Bevin Defends Pension Proposal At Lexington Business Event
Gov. Matt Bevin Monday defended his proposal to change the state’s pension systems before a group of business leaders in Lexington.
Late last week, Bevin released a much-anticipated draft of a billthat would move most future and some current retirees onto less-generous 401(k)-style plans.
The proposal would also tweak benefits to current employees and retirees, drawing fire from state employee groups that say the changes would be illegal.
For more than 90 minutes Monday, Bevin fielded questions from members of Commerce Lexington, a business group.
“The idea that it is being done on the backs of specific classes of Kentuckians is nonsense,” Bevin said. “You know who it’s being done on the back of? The people that pay taxes. That’s who’s paying for it.”
Combined, Kentucky has some of the worst-funded pension systems in the nation, demanding larger contributions to retirement funds from an already strained state budget.
Earlier this year, Bevin said that he would bring lawmakers back to Frankfort to hammer out pension changes and change the state’s tax code to bring more revenue into state coffers.
But Republican leaders of the legislature have been weary to the call for tax reform out of fear that it would lead to tax increases.
During the Lexington event on Monday, Bevin reiterated his desire for tax reform.
“The bottom line is we do need tax reform and it is coming,” Bevin said.
“It has been challenging to get people’s heads around even the issue of pension reform. Some still don’t even fully have their heads around it because it’s a hard thing to get around and for people who don’t make their living in this every day, it’s not easy to understand.”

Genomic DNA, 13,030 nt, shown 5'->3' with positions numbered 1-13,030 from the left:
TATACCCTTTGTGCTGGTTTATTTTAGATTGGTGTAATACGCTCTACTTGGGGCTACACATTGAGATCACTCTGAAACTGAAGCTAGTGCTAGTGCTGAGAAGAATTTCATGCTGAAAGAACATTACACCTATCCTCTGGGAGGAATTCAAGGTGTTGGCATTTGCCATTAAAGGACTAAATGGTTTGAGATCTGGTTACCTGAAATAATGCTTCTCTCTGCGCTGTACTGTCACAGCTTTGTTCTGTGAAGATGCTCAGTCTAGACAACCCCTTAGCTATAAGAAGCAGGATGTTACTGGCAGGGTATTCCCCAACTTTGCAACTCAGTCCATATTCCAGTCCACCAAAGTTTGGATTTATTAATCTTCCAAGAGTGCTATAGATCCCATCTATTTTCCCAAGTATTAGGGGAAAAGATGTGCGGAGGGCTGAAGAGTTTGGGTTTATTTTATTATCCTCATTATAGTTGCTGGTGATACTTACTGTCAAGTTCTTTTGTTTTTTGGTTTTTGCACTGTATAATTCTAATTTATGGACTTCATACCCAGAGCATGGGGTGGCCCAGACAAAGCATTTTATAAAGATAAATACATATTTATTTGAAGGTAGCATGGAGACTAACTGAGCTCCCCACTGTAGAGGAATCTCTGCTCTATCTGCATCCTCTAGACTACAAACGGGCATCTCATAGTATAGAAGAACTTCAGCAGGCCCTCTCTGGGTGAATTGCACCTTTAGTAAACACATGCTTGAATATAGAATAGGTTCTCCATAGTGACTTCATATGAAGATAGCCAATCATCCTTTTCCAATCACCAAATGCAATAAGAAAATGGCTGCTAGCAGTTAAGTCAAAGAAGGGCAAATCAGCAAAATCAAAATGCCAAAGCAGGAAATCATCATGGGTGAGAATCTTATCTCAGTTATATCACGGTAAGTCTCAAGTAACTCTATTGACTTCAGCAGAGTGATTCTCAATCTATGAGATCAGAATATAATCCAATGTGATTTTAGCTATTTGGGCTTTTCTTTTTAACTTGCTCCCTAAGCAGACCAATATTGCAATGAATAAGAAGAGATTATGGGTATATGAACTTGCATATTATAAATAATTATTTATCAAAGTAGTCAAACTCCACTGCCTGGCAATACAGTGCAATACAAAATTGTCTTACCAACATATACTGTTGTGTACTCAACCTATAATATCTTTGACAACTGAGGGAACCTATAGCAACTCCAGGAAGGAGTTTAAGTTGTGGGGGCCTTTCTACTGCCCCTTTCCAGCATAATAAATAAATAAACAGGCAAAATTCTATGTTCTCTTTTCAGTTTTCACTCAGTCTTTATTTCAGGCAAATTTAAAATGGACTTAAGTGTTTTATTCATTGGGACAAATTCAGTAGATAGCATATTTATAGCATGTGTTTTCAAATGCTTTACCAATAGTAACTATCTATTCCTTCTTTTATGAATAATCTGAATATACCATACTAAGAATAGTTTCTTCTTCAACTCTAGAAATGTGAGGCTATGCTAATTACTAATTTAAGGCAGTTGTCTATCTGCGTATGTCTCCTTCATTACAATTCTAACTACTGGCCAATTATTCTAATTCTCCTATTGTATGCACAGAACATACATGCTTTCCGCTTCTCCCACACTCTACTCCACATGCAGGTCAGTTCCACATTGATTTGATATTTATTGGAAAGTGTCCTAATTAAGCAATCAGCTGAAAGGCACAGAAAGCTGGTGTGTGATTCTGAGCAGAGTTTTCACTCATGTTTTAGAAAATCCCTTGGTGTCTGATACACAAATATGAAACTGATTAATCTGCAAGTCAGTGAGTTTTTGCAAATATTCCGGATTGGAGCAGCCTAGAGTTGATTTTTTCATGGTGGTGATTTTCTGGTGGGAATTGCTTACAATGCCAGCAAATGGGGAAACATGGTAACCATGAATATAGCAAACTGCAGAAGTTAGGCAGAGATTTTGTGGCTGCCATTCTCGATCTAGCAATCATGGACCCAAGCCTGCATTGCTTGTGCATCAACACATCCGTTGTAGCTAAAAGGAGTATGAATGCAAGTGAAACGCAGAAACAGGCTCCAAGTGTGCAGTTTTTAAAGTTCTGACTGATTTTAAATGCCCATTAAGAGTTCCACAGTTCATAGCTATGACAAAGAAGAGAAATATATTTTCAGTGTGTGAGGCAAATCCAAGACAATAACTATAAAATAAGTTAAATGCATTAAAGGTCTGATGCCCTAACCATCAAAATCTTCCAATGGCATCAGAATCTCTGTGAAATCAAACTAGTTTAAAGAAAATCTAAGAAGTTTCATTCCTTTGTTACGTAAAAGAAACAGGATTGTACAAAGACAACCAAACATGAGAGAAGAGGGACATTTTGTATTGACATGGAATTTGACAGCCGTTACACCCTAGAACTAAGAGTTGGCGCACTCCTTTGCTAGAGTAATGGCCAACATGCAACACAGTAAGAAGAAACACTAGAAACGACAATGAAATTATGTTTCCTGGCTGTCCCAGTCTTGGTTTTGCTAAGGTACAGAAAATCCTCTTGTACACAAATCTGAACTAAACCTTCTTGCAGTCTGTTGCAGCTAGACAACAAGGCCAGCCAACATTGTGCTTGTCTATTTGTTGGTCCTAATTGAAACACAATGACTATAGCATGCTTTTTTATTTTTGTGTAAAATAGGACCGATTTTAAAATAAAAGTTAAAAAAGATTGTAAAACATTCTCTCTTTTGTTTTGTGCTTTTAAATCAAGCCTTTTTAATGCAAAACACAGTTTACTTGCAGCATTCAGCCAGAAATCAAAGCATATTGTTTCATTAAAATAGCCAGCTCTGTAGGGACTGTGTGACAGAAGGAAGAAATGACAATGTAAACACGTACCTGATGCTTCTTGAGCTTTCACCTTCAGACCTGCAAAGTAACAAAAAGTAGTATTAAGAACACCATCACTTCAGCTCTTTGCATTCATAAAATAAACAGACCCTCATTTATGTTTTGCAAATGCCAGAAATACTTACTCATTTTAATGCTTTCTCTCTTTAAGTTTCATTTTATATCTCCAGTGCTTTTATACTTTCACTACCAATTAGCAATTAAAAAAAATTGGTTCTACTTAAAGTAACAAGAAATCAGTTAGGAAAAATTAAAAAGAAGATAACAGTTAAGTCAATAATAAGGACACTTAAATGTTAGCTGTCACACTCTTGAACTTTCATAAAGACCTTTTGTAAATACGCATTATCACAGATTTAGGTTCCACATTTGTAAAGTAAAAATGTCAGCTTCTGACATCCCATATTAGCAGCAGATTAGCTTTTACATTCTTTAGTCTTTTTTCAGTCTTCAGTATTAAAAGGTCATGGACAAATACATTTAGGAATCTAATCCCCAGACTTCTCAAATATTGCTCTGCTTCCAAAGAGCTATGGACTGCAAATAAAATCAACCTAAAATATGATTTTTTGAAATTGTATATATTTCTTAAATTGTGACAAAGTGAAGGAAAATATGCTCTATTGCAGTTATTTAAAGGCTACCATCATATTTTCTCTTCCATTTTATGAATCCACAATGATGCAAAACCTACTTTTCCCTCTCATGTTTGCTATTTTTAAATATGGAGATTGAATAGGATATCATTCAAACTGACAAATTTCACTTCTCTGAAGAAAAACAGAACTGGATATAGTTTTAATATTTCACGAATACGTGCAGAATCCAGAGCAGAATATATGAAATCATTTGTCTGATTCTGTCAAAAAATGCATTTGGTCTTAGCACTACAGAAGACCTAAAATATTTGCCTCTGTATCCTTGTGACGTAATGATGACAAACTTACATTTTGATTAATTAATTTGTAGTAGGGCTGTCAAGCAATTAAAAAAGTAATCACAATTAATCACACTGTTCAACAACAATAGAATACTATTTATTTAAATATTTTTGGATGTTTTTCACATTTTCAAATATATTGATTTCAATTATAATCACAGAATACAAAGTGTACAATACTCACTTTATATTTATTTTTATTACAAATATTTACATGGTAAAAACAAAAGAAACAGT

But he also chided those who say the state should make tax changes to bring in more revenue before overhauling the pension system.
“Some people would truly see that any problem they want to solve on the pension front can be solved with a little more of your money,” Bevin said. “Nonsense. It’s silly to start figuring out how to throw more money in the hole if you don’t know how deep the hole is.”
Bevin’s recently released proposal would phase out the state’s use of a pension system that guarantees benefits to employees for life.
Instead, employees would have 401(k)-style plans where retirement benefits are based on how much employees and the state put into their individual retirement accounts during their working years.
On Monday, Bevin wouldn’t say when the special legislative session on pension reform will occur, though he has previously said it would happen later in the year.
“There’s no advantage in me giving a date at this point,” Bevin said.